28 July 2010
Arrived late last night. There is no public transport from the airport to downtown Halifax. $19.50 on the Airporter got me to the Atlantica Hotel, a short walk to my Couchsurfing host.
While others caught some Z’s on the shuttle, I stared bug-eyed out the window at the darkness. A big moon provided some light. I could see silhouettes of trees across a narrow body of water. House lights broke through every once in a while. The solitude of the houses drew me in. I knew I was in the right place.
People say hi here. On the walk downtown this morning I passed by a guy running on a treadmill on the sidewalk. He was raising money for cancer. We said good morning to each other. Later on the walk I passed a man and his son, maybe 8 years old. The boy said hi to me. I smiled and said hello back.
Things must be changing. On that same walk, while passing a tennis court a man asked me to fetch their tennis ball that had flown over the fence and bounced across the road. On the other side, after picking up the ball, the traffic came and I slowly stepped onto the road, timing my cross with the passing cars. “Careful,” he said. “They don’t stop like they used to.”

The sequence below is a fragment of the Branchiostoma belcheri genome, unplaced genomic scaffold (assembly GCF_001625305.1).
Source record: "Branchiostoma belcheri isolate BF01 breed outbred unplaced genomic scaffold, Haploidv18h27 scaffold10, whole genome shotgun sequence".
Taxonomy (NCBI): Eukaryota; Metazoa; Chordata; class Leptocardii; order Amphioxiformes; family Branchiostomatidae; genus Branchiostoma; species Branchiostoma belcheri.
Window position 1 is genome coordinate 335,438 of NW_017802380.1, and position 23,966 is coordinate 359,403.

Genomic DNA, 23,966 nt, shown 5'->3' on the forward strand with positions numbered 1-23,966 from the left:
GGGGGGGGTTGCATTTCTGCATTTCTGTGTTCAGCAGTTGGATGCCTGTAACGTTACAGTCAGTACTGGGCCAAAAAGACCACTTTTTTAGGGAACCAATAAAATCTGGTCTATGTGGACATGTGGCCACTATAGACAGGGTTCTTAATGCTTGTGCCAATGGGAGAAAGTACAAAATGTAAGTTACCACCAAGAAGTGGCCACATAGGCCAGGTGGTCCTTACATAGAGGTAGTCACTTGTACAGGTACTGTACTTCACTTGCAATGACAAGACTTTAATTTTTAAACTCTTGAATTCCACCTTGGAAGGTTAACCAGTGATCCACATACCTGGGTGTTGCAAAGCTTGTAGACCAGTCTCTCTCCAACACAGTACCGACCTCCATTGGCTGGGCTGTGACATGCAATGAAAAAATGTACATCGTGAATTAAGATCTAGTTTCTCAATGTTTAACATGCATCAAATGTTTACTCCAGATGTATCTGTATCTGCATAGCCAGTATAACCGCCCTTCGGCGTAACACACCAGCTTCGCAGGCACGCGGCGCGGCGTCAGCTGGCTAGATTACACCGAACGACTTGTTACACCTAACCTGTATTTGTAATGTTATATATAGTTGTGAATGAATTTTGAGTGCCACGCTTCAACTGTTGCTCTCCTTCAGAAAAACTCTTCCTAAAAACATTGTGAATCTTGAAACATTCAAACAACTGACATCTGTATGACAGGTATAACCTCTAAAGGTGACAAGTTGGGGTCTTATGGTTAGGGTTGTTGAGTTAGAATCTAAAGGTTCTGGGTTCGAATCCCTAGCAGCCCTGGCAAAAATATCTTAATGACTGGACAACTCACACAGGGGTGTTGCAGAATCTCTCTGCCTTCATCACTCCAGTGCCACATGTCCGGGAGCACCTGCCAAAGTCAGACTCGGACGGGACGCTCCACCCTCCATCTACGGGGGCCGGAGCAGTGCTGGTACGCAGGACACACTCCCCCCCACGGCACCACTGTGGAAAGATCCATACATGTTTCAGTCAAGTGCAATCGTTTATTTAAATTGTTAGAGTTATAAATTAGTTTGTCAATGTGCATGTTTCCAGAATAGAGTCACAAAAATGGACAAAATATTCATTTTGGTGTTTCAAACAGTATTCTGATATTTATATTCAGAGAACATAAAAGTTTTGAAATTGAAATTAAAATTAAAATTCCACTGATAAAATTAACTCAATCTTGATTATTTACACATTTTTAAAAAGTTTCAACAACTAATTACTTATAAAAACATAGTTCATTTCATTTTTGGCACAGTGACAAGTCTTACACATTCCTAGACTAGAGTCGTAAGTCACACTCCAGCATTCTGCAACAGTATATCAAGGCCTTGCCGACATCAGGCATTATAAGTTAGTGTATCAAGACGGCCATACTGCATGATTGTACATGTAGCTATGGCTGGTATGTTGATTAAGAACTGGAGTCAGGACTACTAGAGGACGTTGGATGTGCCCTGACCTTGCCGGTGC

Overheard at the harbourfront. A large woman in a floral print dress to her man: “I don’t care what Mayor Kelly says, I’m not getting in that water.”
Traveling solo makes you bolder. Unless you don’t want human contact, it’s necessary to reach out sometimes. I serenaded a young lady at The Source electronic shop. We were standing in front of some televisions watching a live Fleetwood Mac performance (they were playing Tusk at the time) and she didn’t know who they were — as I overheard her speaking to a co-worker. “Don’t Stop Thinking About Tomorrow, ” I said to her. “How does it go?” she asked.
The worst Subway sandwich artist lives here.